Fenrir’s Day Off1

1 requires familiarity with Norse mythology.

Silverware clatters. People talk. Waiters bustle.

The wolf is bigger than the sun.

There are voices in the restaurant. One of them is resonant. “And then my hammer smashed right through the whetstone, ” it cries, “bearing straight on to kill the giant Hrugnir!”

“But what of the clay giant?” another man asks.

The wolf is bigger than the moon.

“Ha!” Deep laughter, and joyous, fills the restaurant. “They’d given him a mare’s heart. When he saw Hrugnir fall, he was so scared he wet himself!”

“That’s bad,” the second voice comments. “I mean, if you’re made of clay.”

The wolf is bigger than the vault of Heaven.

A waiter named Steve approaches the wolf. There is a thin gold cord wrapped around his ankle. He smiles. “Have you decided on your order, sir?”

“Of all the places,” the wolf whispers to itself. “Of all the places to eat, I had to choose the place where the Thunderer was eating.”

“Pardon?” Steve asks.

“It’s my day off,” the wolf explains. “They all think I’m just tangled up in the terrible cord the dwarves made for me. But I’m not.”

“Oh.”

“You can’t expect a wolf to spend his whole life bound with a vicious cord,” says Fenrir. “Not on a beautiful day like today. So I took a day off.”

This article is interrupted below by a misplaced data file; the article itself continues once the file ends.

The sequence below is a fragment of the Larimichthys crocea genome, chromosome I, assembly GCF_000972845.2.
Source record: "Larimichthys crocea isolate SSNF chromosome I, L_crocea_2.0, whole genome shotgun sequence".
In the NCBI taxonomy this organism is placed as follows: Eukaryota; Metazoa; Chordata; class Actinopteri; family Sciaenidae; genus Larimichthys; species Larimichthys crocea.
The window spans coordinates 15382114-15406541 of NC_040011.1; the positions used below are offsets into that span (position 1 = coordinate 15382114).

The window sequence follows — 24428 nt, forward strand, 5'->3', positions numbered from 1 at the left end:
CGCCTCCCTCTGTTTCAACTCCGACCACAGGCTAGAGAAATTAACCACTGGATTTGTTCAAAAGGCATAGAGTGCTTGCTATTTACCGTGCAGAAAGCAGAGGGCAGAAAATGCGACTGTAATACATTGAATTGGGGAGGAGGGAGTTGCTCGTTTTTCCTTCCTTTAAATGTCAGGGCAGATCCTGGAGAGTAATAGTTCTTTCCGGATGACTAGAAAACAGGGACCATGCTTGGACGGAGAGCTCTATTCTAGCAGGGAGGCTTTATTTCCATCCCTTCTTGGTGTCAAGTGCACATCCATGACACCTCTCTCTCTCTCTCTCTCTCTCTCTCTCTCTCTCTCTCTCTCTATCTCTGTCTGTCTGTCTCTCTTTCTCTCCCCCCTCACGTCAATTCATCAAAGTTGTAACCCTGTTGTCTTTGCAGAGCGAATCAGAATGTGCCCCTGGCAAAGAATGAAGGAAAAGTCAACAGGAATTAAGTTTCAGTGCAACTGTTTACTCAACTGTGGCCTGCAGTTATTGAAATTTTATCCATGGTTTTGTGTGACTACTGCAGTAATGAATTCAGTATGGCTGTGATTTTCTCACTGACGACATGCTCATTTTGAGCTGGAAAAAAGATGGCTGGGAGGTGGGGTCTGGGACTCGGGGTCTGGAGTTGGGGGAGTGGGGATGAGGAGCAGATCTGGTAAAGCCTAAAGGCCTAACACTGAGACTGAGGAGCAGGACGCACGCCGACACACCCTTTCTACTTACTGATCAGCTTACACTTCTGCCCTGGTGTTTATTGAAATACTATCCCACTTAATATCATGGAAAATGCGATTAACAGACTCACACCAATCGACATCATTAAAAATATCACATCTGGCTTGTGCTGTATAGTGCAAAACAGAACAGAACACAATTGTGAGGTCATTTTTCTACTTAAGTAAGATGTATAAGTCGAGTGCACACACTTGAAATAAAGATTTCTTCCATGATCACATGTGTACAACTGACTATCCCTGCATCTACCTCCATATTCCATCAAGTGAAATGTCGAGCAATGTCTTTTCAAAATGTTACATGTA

“No, sir,” says Steve. His voice has sympathy in it. “I do the same thing myself, sometimes.”

“Do you?”

Steve nods.

“Then can you help me get out of here?” Fenrir asks.

Steve smiles.

“I wound up with a piece of whetstone stuck in my head,” grumps the Thunderer’s resonant voice, rising once again above the sounds in the restaurant. “Stuck in my head! Can you believe it? The sorceress Groa—”

There is a pause.

“I smell wolf.”

A great tall man rises from a corner table. His hair and beard are redder than the setting sun. He walks over to Fenrir’s table. Steve stands in front of it, as if to block his view.

“Is there, by any chance, a wolf here?” the Thunderer asks. He tries to look around Steve. Steve wriggles back and forth a little, in place, conspiring to obstruct the Thunderer’s view.

“Sir,” says Steve, “you can’t imagine that we’d serve . . . wolf.”

The Thunderer narrows his eyes suspiciously. Suddenly, he shoves Steve aside. But the wolf is not at the table. There are only four great gray pillars, scattered around the center of the room, holding the ceiling high.

“I still smell wolf,” says the Thunderer. But then he shrugs. It is a peculiar little shrug. It is the shrug of a man used to much strangeness in his life. He walks away.

“You can sit back down now,” says Steve. Fenrir sits back down.

“Thank you,” says Fenrir, gravely.

“Kindred spirits,” says Steve. “If you want to skip out on your check, I’ll pretend you’re in the bathroom.”

Fenrir’s tongue lolls. He slips away.

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